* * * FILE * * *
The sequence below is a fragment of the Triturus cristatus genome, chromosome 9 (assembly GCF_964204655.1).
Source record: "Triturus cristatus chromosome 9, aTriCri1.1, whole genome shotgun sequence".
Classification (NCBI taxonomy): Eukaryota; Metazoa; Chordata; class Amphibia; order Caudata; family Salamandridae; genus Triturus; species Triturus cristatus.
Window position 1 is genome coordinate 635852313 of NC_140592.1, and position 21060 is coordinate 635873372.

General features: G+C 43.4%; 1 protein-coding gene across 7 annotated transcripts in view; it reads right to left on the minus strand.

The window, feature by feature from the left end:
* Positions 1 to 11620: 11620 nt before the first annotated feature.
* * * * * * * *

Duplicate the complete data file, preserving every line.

The sequence below is a fragment of the Triturus cristatus genome, chromosome 9 (assembly GCF_964204655.1).
Source record: "Triturus cristatus chromosome 9, aTriCri1.1, whole genome shotgun sequence".
Classification (NCBI taxonomy): Eukaryota; Metazoa; Chordata; class Amphibia; order Caudata; family Salamandridae; genus Triturus; species Triturus cristatus.
Window position 1 is genome coordinate 635852313 of NC_140592.1, and position 21060 is coordinate 635873372.

General features: G+C 43.4%; 1 protein-coding gene across 7 annotated transcripts in view; it reads right to left on the minus strand.

The window, feature by feature from the left end:
* Positions 1 to 11620: 11620 nt before the first annotated feature.